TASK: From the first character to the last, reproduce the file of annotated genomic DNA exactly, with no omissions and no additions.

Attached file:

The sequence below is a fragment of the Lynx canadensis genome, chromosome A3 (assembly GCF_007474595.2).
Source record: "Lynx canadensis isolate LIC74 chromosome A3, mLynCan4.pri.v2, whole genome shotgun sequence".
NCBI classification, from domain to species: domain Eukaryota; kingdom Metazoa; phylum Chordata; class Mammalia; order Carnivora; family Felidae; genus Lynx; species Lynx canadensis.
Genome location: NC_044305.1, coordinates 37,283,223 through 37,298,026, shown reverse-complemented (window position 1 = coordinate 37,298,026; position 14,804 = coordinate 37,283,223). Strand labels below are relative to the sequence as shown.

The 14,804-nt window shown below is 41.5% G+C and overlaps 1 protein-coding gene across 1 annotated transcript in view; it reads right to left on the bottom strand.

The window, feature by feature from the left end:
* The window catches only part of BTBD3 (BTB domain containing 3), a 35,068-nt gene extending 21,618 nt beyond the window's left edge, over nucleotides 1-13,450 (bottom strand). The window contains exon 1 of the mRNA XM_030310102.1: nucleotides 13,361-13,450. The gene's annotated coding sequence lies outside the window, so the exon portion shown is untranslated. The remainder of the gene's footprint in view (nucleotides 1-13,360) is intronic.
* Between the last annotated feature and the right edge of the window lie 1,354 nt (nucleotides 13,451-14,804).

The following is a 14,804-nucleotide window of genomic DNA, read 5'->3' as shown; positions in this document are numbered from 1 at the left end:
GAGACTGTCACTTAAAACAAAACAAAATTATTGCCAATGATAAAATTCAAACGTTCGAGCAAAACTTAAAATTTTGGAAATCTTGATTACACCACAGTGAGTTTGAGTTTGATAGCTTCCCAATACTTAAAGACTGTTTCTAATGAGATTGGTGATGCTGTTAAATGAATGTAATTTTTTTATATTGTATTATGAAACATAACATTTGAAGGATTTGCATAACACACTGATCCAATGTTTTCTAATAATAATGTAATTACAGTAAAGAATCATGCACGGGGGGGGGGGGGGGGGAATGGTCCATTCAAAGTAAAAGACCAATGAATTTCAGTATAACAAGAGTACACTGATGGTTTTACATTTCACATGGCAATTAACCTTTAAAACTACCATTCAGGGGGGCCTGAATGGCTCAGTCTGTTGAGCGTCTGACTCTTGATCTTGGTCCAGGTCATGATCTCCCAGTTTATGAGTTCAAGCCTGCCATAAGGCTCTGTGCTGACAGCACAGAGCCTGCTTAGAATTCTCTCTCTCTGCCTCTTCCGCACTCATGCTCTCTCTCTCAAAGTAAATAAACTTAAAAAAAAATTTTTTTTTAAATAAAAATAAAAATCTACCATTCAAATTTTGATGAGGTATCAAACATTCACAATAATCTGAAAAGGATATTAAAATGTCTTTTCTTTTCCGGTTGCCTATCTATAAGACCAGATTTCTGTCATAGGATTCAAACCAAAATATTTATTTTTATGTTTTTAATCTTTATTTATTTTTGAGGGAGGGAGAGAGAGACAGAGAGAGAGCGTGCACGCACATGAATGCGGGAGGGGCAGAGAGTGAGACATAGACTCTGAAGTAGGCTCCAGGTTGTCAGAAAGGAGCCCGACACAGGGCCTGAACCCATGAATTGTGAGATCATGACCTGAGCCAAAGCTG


The sequence below is a fragment of the Lynx canadensis genome, chromosome A3 (assembly GCF_007474595.2).
Source record: "Lynx canadensis isolate LIC74 chromosome A3, mLynCan4.pri.v2, whole genome shotgun sequence".
NCBI classification, from domain to species: domain Eukaryota; kingdom Metazoa; phylum Chordata; class Mammalia; order Carnivora; family Felidae; genus Lynx; species Lynx canadensis.
Genome location: NC_044305.1, coordinates 37,283,223 through 37,298,026, shown reverse-complemented (window position 1 = coordinate 37,298,026; position 14,804 = coordinate 37,283,223). Strand labels below are relative to the sequence as shown.

The 14,804-nt window shown below is 41.5% G+C and overlaps 1 protein-coding gene across 1 annotated transcript in view; it reads right to left on the bottom strand.

The window, feature by feature from the left end:
* The window catches only part of BTBD3 (BTB domain containing 3), a 35,068-nt gene extending 21,618 nt beyond the window's left edge, over nucleotides 1-13,450 (bottom strand). The window contains exon 1 of the mRNA XM_030310102.1: nucleotides 13,361-13,450. The gene's annotated coding sequence lies outside the window, so the exon portion shown is untranslated. The remainder of the gene's footprint in view (nucleotides 1-13,360) is intronic.
* Between the last annotated feature and the right edge of the window lie 1,354 nt (nucleotides 13,451-14,804).

The following is a 14,804-nucleotide window of genomic DNA, read 5'->3' as shown; positions in this document are numbered from 1 at the left end:
GAGACTGTCACTTAAAACAAAACAAAATTATTGCCAATGATAAAATTCAAACGTTCGAGCAAAACTTAAAATTTTGGAAATCTTGATTACACCACAGTGAGTTTGAGTTTGATAGCTTCCCAATACTTAAAGACTGTTTCTAATGAGATTGGTGATGCTGTTAAATGAATGTAATTTTTTTATATTGTATTATGAAACATAACATTTGAAGGATTTGCATAACACACTGATCCAATGTTTTCTAATAATAATGTAATTACAGTAAAGAATCATGCACGGGGGGGGGGGGGGGGGAATGGTCCATTCAAAGTAAAAGACCAATGAATTTCAGTATAACAAGAGTACACTGATGGTTTTACATTTCACATGGCAATTAACCTTTAAAACTACCATTCAGGGGGGCCTGAATGGCTCAGTCTGTTGAGCGTCTGACTCTTGATCTTGGTCCAGGTCATGATCTCCCAGTTTATGAGTTCAAGCCTGCCATAAGGCTCTGTGCTGACAGCACAGAGCCTGCTTAGAATTCTCTCTCTCTGCCTCTTCCGCACTCATGCTCTCTCTCTCAAAGTAAATAAACTTAAAAAAAAATTTTTTTTTAAATAAAAATAAAAATCTACCATTCAAATTTTGATGAGGTATCAAACATTCACAATAATCTGAAAAGGATATTAAAATGTCTTTTCTTTTCCGGTTGCCTATCTATAAGACCAGATTTCTGTCATAGGATTCAAACCAAAATATTTATTTTTATGTTTTTAATCTTTATTTATTTTTGAGGGAGGGAGAGAGAGACAGAGAGAGAGCGTGCACGCACATGAATGCGGGAGGGGCAGAGAGTGAGACATAGACTCTGAAGTAGGCTCCAGGTTGTCAGAAAGGAGCCCGACACAGGGCCTGAACCCATGAATTGTGAGATCATGACCTGAGCCAAAGCTG